Local Black Candidates Make Big Gains in Arizona 2018 Elections
Submitted by Serah Blain, Spectrum Experience
Four years ago, when Arizona’s only Black legislator, State Senator Leah Landrum Taylor, announced she was leaving the legislature, the Arizona Republic lamented: “Arizona could be one of only a handful of states with no Black state lawmakers.”
It would have marked the first time since 1950 that no Black legislators represented Arizona, and when the Republic reported on Landrum Taylor’s departure in 2014, not a single Black candidate had announced for the Arizona House or Senate (Reginald Bolding threw his hat in the ring shortly afterward).
But in 2018, eight Black Arizonans ran for state legislature, and three were elected. Twelve other Black candidates running for local offices throughout the state also won their elections. Overall, more than 40 African Americans launched campaigns in Arizona in 2018.
“We didn’t just knock doors this election cycle,” said Lindsay Love, a Black woman elected to the Chandler Unified School District Governing Board. “We knocked down doors and some of us became the first Black woman elected to our positions within our communities. That is monumental and sends the message to others behind us that they can do it too.”
Love ran as a progressive underdog in a conservative district where racism in schools had been making headlines all year.
Another notable victory was Elaissia Sears, the youngest candidate on the ballot in Arizona, who beat a white male incumbent for West Mesa Justice of the Peace. Sears, along with Kyrene’s Sharron Sauls, joins Judge Cody Williams to make a historic total of three Black JPs for Arizona.
“These are crucial positions, especially because people of color are arrested and incarcerated at higher rates than their white counterparts,” Sears told Voyage Phoenix in September.
Black candidates who won their 2018 races in Arizona include:
• Walter Blackman – State Representative, LD6
• Reginald Bolding – State Representative, LD27
• Devin Del Palacio – Tolleson Union High School Board
• Coral Evans – Flagstaff Mayor
• Gary Harrison – Pima County Clerk of the Court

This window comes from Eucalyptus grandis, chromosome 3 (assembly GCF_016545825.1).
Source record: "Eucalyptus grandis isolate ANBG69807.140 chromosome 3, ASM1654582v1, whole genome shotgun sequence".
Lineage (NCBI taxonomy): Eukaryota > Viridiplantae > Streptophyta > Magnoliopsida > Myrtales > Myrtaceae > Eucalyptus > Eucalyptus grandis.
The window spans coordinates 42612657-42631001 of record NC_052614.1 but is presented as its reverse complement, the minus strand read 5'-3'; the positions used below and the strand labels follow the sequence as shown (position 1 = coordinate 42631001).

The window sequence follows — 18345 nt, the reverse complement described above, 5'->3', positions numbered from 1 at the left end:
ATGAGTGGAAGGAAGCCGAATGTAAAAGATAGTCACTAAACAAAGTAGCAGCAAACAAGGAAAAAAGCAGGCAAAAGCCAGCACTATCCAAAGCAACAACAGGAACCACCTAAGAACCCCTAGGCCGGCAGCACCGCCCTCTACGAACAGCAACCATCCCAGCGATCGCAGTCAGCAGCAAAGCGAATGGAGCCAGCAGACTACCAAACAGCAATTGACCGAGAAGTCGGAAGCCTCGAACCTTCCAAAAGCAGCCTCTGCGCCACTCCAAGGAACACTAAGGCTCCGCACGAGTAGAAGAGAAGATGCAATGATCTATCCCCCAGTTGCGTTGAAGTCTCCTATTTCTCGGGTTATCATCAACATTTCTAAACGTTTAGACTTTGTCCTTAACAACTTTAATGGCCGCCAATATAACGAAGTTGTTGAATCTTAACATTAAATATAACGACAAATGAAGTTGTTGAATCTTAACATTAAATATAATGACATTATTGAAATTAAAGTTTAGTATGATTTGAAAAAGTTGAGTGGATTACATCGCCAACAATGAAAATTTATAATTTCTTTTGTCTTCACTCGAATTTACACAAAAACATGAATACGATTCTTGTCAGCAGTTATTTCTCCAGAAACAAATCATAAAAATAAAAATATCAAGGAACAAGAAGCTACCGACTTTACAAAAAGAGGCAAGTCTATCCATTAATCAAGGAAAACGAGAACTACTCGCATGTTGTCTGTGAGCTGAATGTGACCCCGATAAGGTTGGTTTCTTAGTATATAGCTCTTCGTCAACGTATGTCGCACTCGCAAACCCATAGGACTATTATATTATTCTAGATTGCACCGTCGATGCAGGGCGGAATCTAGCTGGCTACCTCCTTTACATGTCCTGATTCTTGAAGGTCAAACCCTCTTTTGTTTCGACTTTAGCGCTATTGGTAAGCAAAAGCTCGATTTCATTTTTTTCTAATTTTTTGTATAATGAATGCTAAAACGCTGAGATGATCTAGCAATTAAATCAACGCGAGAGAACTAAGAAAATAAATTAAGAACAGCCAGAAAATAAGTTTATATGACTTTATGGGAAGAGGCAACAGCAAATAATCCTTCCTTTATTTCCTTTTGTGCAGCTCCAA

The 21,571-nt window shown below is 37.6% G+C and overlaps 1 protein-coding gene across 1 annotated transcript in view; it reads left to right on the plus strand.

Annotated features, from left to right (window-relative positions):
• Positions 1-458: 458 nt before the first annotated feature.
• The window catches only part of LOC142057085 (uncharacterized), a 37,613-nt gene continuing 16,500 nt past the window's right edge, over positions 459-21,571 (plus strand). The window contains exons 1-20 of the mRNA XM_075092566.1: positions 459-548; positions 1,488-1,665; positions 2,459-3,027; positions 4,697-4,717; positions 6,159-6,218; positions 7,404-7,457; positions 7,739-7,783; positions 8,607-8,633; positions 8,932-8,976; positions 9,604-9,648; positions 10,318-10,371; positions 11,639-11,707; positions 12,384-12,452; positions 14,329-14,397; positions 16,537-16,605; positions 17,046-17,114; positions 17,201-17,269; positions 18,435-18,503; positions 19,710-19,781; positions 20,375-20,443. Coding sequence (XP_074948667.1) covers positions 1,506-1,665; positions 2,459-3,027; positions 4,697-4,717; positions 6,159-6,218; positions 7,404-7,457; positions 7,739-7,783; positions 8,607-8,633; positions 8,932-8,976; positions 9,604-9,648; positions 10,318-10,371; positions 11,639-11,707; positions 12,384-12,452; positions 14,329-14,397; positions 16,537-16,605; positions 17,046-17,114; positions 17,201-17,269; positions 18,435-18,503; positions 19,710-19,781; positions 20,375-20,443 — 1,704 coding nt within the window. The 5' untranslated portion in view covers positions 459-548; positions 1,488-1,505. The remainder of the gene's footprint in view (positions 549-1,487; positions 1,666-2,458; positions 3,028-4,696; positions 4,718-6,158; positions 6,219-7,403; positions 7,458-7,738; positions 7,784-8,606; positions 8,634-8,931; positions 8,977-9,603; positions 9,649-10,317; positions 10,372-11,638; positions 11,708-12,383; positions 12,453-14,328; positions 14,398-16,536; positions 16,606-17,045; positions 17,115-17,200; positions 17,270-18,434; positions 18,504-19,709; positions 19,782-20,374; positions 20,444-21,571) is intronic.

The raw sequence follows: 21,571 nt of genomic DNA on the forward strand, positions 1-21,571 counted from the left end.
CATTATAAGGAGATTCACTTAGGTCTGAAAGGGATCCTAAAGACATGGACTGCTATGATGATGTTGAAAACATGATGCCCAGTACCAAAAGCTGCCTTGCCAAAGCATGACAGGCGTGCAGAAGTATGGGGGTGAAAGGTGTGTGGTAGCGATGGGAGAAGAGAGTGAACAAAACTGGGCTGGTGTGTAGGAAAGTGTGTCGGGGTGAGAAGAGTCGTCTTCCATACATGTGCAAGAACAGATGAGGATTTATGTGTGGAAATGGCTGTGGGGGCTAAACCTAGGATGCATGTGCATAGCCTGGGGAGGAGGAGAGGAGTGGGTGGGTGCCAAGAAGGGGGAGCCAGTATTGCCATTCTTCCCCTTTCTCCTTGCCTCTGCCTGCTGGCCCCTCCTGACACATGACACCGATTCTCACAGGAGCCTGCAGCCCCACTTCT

• Mahogany Kennedy – South Mountain Constable
• Sandra Kennedy – Arizona Corporation Commission
• Bryon Kilgore – Avondale City Council
• Akanni Oyegbola – South Tucson City Council
• Lindsay Love – Chandler Unified School Board
• Dr. Geraldine “Gerae” Peten – State Representative, LD4
• Naketa Ross – Phoenix Unified High School Board
• Sharron Sauls – Kyrene Justice of the Peace
• Elaissia Sears – West Mesa Justice of the Peace
• Henry Wade – Maricopa City Council
• Cody Williams – South Mountain Justice of the Peace
This historic surge in Black candidates represents the fruits of a concerted effort by African Americans in Arizona and nationwide to organize politically and elect leaders who will not take their votes for granted.
“In a time when many elected offices are dominated by white males it is very inspiring to see a record number of African American candidates that were elected this cycle,” said Devin Del Palacio, who went unchallenged in his bid for re-election to the Tolleson Union High School Board. “What’s even more special is that a majority of the newly elected are women of color. We still have a long way to go in terms of diversity in politics but I’m more excited than ever for what’s to come in 2020.”
The importance of diverse representation at every level of government was a focus for Black organizers and candidates locally and throughout the country this election cycle. Many of these newly elected officials pledge to continue working to ensure more minority voices are included in the policy-making process.
“When you have Black women sitting at the table, we make sure everybody gets served,” said Love.